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Yankees Offense Paranoid Nightmare Blues

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Of all the bits of Yankees history I’ve written about over the years, one I’ve never gotten around to is the short-lived "Go-Go Yankees" phase of 1982, when George Steinbrenner became enamored of the Whitey Herzog school of baseball and decided to emphasize the running game. He supplemented the aging core of the 1977-78 champions with Jerry Mumphrey, Ken Griffey, and Dave Collins and planned to run the teams of the American League into the ground.

Ironically, the Yankees had already tried a variation of the Herzog thing in 1976—Billyball was just Whiteyball with more power. You can’t really win with a pure speed approach in Yankee Stadium—classic or New Coke version—because the quality of the hitters is more important than their speed, and guys like Collins could be useful but just weren’t productive enough to build around, and the park in its modern configuration retards doubles and triples and hungers for left-handed power. The ’82 Yankees failed to hit, didn’t pitch all that well either, and were very unhappy because they had about eight outfielder-DHs lying around (another flaw in the master plan) fighting for playing time. The owner went through three managers on the way to a 79-83 record. It was like the Yankees’ version of 1841.

All of this came to mind recently when we were debating "Raul Ibanez or Bobby Abreu" on the Friday night radio show. Ibanez has power, but no speed or patience. Abreu has speed and patience, but seemingly no power. It seems to me that you would rather have the OBP—it plays in any ballpark, as does the baserunning ability. You can’t drive in runners that aren’t on base, and even though today’s game makes the stolen base more of a situational tool than something a team should make the center of its game, the home run is also devalued in the sense that it’s more of a basic qualifier for playing time than something special.

You can take this idea to extremes. Warning: about to cite some teams no one remembers. Take a look at the Indians at the very beginning of the 1980s under manager Dave Garcia. These teams are generally just lumped in with all of the losers that Cleveland produced in the 1970s, 80s, and early 90s, but they were actually interesting in that they were very good at getting on base but had very little power at all. In 1980, the Tribe ranked last in the AL in home runs, but first in on-base percentage. Mike Hargrove drew 111 walks and future Yankee Toby Harrah took 98. One-hit wonder Joe Charboneau was the sole power source with 23 home runs. Another one-hit wonder, 25-year-old outfielder Miguel Dilone, hit .341/.375/.432 with 61 steals but no home runs. Another future Yankee, catcher Ron Hassey, hit .318/.390/.446, but with just eight home runs (Hassey’s 1980, 1985, and 1986 are so good you would think he was actually a star offensive player, but he just wasn’t consistent at that level). They fielded variations on this theme over the next few years.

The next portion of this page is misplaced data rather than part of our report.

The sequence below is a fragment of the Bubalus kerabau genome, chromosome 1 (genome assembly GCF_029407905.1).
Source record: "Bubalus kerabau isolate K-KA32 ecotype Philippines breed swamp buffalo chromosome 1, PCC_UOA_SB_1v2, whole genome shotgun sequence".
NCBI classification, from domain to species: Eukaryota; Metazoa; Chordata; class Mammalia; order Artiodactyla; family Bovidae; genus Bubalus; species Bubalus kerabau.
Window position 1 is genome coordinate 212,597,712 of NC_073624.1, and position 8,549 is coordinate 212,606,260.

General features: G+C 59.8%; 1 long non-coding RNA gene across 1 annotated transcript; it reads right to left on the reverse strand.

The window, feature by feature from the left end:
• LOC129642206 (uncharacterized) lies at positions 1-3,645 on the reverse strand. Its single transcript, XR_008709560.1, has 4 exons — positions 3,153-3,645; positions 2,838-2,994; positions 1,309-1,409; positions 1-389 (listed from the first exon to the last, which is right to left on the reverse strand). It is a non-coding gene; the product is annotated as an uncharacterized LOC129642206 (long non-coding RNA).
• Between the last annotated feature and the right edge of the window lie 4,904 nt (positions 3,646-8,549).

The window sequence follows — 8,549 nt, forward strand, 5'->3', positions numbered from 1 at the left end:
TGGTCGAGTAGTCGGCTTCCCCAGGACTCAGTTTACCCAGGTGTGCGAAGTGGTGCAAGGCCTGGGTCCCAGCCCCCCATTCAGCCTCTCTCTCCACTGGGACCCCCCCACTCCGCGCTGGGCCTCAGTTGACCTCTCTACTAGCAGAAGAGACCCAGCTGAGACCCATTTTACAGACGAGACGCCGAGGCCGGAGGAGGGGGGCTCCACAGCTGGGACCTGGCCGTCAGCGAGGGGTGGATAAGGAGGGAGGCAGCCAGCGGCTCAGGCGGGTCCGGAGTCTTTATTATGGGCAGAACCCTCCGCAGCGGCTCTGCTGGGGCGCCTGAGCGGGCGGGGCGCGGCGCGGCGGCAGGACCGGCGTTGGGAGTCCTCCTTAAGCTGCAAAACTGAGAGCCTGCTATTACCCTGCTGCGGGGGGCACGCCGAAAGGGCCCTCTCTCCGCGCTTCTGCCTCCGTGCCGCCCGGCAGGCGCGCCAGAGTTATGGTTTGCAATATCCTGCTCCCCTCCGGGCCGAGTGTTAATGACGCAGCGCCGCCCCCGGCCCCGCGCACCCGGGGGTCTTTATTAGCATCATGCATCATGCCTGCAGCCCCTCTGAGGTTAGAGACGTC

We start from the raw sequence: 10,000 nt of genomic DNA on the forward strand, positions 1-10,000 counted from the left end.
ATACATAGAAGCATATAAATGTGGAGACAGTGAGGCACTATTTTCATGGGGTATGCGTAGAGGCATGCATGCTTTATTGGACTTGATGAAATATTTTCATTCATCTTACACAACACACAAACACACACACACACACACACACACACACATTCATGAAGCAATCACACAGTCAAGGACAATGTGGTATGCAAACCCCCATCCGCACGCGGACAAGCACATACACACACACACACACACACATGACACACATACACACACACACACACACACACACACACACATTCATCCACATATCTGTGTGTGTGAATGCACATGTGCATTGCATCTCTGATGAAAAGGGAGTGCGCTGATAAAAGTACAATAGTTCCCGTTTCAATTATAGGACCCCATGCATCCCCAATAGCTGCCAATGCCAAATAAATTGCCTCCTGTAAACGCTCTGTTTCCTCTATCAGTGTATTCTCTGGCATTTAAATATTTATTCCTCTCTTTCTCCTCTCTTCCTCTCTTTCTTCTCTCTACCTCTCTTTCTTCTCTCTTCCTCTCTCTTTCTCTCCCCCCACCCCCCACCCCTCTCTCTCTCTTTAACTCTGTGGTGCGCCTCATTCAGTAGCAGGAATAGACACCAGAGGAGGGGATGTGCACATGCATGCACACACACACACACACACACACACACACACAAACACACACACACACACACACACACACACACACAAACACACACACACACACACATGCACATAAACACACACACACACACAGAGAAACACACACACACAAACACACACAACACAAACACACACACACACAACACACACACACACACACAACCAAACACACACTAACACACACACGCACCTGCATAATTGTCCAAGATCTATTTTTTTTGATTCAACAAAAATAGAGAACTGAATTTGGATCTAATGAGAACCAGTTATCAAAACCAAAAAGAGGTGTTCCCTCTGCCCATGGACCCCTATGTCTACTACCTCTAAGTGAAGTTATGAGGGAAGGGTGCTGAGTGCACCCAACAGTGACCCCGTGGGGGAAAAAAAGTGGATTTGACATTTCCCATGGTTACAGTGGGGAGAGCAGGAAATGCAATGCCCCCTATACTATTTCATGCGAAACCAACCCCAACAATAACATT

The Indians just couldn’t move enough of their runners to score even an average number of runners, but when you yoke power to a high-OBP lineup, you get a team that’s going to go places. The reverse issue, having power but no OBP, also is a problem. Look at the 2010 Blue Jays, who hit a league-leading 257 home runs, but couldn’t get on base at all—their .312 OBP was 12th in the league—and so they finished sixth in runs scored.

The overall point is that you need a mix to succeed. Earlier today, Rebecca wrote about how she was worried that the off years by A-Rod and Mark Teixeira would carry over to this season, and that, combined with any regression by Curtis Granderson, Nick Swisher, and Robinson Cano would leave the Yankees with something less than the offense they expect and are reasonably projected to have. They scored 867 runs last year, but some of that came from generous Yankee Stadium, so you have to take those numbers with a grain of salt. I’m not terrified that these things will happen—so much will have to go wrong at once—but it’s not impossible: Old teams have hit their end point all at once. Combine that with an unexpected slump or two and bang: you’re not scoring as many runs as you would think you might. Ibanez likely drags the Yankees in the wrong direction on several levels.

We need to see them play the games, of course; right now there’s nothing to do but contemplate best- and worse-case scenarios, not to mention plain ol’ what-is-most-likely (it’s that or the Dodger Stadium parking lots). You have two defense-first contributors in Russell Martin and Brett Gardner (and yes, defense counts towards their total contribution), a few others that might not perform at their best in the aforementioned corner guys, Ibanez, and the graying Mr. Jeter. The subs for the old guys, Eduardo Nunez and Eric Chavez, won’t hit. There really will be pressure on just a few players not to slip at all.

I started out this post thinking that was paranoia, but maybe it’s not so paranoid after all.